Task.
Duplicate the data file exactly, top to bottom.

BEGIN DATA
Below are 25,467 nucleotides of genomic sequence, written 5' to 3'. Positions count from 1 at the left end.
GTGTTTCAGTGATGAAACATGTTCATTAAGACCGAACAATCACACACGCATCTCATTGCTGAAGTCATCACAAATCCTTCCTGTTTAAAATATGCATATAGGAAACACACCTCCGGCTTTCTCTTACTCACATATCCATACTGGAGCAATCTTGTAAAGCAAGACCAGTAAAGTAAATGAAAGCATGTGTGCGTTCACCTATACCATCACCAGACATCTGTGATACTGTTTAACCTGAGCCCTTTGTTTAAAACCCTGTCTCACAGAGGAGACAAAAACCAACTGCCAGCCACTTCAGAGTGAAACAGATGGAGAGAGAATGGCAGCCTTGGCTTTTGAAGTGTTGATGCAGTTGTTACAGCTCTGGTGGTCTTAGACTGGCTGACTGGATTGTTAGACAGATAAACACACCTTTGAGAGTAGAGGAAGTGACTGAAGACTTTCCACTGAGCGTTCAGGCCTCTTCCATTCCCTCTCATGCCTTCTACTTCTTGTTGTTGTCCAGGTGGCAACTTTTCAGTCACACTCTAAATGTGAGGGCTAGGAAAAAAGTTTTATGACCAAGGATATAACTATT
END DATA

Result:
Below are 25,467 nucleotides of genomic sequence, written 5' to 3'. Positions count from 1 at the left end.
GTGTTTCAGTGATGAAACATGTTCATTAAGACCGAACAATCACACACGCATCTCATTGCTGAAGTCATCACAAATCCTTCCTGTTTAAAATATGCATATAGGAAACACACCTCCGGCTTTCTCTTACTCACATATCCATACTGGAGCAATCTTGTAAAGCAAGACCAGTAAAGTAAATGAAAGCATGTGTGCGTTCACCTATACCATCACCAGACATCTGTGATACTGTTTAACCTGAGCCCTTTGTTTAAAACCCTGTCTCACAGAGGAGACAAAAACCAACTGCCAGCCACTTCAGAGTGAAACAGATGGAGAGAGAATGGCAGCCTTGGCTTTTGAAGTGTTGATGCAGTTGTTACAGCTCTGGTGGTCTTAGACTGGCTGACTGGATTGTTAGACAGATAAACACACCTTTGAGAGTAGAGGAAGTGACTGAAGACTTTCCACTGAGCGTTCAGGCCTCTTCCATTCCCTCTCATGCCTTCTACTTCTTGTTGTTGTCCAGGTGGCAACTTTTCAGTCACACTCTAAATGTGAGGGCTAGGAAAAAAGTTTTATGACCAAGGATATAACTATT